Christmas Teas: which teas should I choose?
No Christmas would be complete without some good Christmas teas to enjoy, no matter how many glasses of wine, champagne or liqueurs are drunk. In fact, several cups could quite conceivably be drunk so which should you choose at the various stages of this special day?
Waking up to a stocking
Whether we are opening one ourselves or looking at children opening theirs is essential to have an early morning cup of tea – even if Father Christmas isn’t able to bring you one personally. I like a good cup of Russian Caravan as it has a satisfying complexity and sufficient body for first thing in the morning without being too strong. As an alternative, I like Ceylon Dimbula which has sufficient body but a certain lightness.
A good English breakfast
If you have time before going to Church or are still recovering from the pub after mid-night mass the previous evening a hearty English breakfast is essential. Today of all days should not be one for guilt! I like a full bodied malty Assam from northern India to cut through my fry-up. It is an immensely satisfying cup that will have you gasping for more by the time you have mopped up the mushrooms with your fried bread! Our English Breakfast Blend is hugely popular but is for those who like a tea which is slightly lighter than a builders brew – having a little Darjeeling, together with Assam and Ceylon. Perfect if the fry-up is not to tempt you!
To accompany a light lunch?
We have our Christmas dinner in the evening so lunch is a light affair (particularly after that breakfast!). So what would you have with such foods as smoked mackerel pate, freshly carved gammon or salmon with salad? For the committed green tea drinker and for those who have no such persuasions I would stay with green. What could be better than good quality Jasmine Pearls in which the floral aroma is wonderfully encapsulated? The highly acclaimed Mao Feng in green form is a brilliant alternative, having a robust quality that will take food well. Of course, for smoked foods such as the pate or salmon a glass of smoky Lapsang Souchong would go down a treat. Yes, tea can look good in a glass – with a stem!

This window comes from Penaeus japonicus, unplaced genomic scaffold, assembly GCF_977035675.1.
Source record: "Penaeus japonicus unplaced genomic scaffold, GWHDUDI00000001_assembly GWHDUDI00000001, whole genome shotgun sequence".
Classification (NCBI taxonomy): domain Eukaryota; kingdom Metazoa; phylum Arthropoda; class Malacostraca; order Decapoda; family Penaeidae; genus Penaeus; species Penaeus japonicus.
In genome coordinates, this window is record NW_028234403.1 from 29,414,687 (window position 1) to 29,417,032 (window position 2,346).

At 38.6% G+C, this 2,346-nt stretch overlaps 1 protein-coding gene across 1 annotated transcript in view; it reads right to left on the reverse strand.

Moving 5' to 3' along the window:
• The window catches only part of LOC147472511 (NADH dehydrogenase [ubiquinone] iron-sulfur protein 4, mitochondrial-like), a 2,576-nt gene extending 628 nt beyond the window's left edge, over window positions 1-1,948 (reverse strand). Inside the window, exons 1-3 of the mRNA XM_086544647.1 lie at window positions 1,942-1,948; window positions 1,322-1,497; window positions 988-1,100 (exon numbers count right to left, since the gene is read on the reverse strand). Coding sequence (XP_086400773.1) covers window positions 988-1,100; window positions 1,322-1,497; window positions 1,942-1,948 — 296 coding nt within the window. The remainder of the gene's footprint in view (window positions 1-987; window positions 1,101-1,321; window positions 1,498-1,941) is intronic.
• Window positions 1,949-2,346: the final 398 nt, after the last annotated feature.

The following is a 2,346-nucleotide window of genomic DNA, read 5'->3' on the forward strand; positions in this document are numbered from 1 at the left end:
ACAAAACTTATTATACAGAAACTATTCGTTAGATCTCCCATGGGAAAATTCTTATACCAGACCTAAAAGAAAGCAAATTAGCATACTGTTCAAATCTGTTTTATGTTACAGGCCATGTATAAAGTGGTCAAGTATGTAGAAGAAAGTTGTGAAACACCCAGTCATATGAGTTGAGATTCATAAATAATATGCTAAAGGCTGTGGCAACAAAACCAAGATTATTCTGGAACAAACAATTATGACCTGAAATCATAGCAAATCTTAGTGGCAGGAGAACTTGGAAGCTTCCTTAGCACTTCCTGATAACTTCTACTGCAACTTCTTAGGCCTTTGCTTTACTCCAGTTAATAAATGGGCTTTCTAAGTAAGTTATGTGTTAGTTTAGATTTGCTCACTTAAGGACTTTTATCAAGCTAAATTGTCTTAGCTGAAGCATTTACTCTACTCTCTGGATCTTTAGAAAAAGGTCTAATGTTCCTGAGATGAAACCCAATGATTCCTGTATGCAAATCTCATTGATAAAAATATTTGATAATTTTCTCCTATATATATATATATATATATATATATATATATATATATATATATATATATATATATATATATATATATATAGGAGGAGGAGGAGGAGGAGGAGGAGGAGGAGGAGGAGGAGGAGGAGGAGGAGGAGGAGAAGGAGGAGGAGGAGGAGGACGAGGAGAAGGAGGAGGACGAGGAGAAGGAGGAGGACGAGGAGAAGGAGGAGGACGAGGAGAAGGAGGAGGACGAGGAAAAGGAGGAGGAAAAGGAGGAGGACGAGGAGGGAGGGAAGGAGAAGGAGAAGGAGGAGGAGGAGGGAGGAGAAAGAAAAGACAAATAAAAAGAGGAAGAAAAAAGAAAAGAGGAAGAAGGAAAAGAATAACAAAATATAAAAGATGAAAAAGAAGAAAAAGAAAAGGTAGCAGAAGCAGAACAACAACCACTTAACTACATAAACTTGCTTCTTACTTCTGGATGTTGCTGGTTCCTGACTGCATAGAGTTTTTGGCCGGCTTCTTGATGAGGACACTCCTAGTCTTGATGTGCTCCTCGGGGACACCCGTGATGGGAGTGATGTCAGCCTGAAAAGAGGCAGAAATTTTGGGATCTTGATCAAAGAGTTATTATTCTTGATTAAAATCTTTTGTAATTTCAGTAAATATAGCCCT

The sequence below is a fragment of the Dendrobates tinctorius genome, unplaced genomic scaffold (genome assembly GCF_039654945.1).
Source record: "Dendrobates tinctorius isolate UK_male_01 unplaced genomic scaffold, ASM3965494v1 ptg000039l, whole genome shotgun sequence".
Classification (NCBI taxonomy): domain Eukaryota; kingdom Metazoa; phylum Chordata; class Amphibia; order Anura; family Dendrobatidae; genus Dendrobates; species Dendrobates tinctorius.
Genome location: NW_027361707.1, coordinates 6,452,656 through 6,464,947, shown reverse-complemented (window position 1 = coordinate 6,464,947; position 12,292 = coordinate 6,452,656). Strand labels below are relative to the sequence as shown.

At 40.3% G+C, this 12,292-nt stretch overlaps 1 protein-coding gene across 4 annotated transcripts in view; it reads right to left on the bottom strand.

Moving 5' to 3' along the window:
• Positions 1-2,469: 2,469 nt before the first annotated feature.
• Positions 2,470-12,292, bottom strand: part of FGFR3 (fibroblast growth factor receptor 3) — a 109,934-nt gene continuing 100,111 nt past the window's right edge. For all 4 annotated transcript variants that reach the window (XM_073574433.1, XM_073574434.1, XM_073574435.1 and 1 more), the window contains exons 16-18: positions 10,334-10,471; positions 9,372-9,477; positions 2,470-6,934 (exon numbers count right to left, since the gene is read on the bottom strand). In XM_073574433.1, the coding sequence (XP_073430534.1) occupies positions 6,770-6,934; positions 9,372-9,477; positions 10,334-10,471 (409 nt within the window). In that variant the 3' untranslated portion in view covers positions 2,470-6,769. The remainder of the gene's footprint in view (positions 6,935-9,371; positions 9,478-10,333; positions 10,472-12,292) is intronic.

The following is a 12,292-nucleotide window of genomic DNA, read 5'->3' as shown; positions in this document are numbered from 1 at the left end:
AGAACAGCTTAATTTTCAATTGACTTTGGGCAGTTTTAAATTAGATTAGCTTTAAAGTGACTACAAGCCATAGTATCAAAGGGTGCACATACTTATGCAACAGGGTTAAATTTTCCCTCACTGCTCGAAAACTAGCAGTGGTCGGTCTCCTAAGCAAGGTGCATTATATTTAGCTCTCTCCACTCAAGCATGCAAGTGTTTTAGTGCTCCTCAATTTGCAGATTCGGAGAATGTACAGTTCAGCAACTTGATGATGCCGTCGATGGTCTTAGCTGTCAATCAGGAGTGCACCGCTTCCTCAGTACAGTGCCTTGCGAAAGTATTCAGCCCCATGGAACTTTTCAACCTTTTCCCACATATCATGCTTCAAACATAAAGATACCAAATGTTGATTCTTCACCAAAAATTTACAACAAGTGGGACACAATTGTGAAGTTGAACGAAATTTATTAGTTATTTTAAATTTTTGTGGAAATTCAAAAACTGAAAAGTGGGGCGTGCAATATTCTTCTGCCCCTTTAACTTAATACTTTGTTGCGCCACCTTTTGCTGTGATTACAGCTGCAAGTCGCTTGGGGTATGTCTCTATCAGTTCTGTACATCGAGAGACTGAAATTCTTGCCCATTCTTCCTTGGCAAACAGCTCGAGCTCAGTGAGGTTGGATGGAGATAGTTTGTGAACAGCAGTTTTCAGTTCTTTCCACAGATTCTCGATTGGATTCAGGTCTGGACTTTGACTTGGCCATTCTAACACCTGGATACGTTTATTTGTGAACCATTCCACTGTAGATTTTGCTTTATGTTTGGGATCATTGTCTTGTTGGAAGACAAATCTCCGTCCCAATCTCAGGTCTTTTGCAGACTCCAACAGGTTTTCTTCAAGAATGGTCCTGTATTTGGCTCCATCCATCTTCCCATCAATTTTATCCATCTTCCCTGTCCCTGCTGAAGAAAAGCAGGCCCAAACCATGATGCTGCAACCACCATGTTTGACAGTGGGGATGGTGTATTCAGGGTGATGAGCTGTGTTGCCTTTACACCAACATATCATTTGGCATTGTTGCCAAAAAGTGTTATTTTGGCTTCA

By definition this is the best time for tea and provides the perfect accompaniment to Christmas cake. So what to choose? To accompany the rich fruit of this cake one of my favourites is China Keemun as it has that beautiful burgundy wine character – it’s not called the ‘Burgundy of teas’ for nothing! If not this, then the other classic afternoon tea is Darjeeling. Perhaps a first or second flush. The former is crisp, refreshing and uniquely light and muscatel. The latter is a little less brisk and has a fuller, smoother body. Neither of these teas should be drunk with milk. If you are a green tea lover then green Darjeeling is increasingly admired or you could go for a China green such as Tian Mu Qing Ding – one of our organic teas – or the famous Lung Ching (Dragon Well) which is perfect with toasted tea-cakes.
If you have already over-indulged in the gin and tonic and wine by this stage of the day then what could go with turkey – or beef if that is your preference. I would choose a medium bodied and fragrant Nilgiri or Ceylon – perhaps a Nuwara Eliya high-grown which has a great floral quality. After dinner, as an alternative to coffee I would choose a flavoured tea such as Winter Warmer with cloves, cardamom and cinnamon or Masala Chai. I know that we in this country have an undying passion for all things spicy – however ours is aromatic rather than spicy, as it has no ginger. Orange with spices is another that warms the cockles as it has a lovely heartiness, having the addition of cloves.
To unwind, tea offers many fabulous alternatives to alcohol. Have you tried white tea? Baihao Zinzhen (White Needle) has a well-known buttery character. Alternatively, try Snow Bud which has a slightly more pronounced floral quality and nuttiness. Like all white teas they are very delicate and light so evening is the perfect time to drink them.
Oolongs are best drunk in the evening and make an excellent digestif. Try our unusual Happy Valley Darjilong Organic which has great complexity whilst being unmistakably a Darjeeling. Formosa Toppest Oolong Silver Tip is a delight to savour and like most oolongs from Taiwan is slightly blacker than China oolongs. Of the latter the wonderfully named Monkey Picked Oolong is a favourite being light and floral. The famous Da Hong Pao (China Royal Red Robe) is a great tea to be experienced at the end of a long day having been aged to give a distinct and complex character.
I hope you are not feeling too exhausted by this romp through an eclectic assortment of Christmas teas that will complement and almost certainly enhance your experience of Christmas day. One thing is for certain, tea need not just be drunk first thing in the morning and at tea-time, even on such a day of celebration!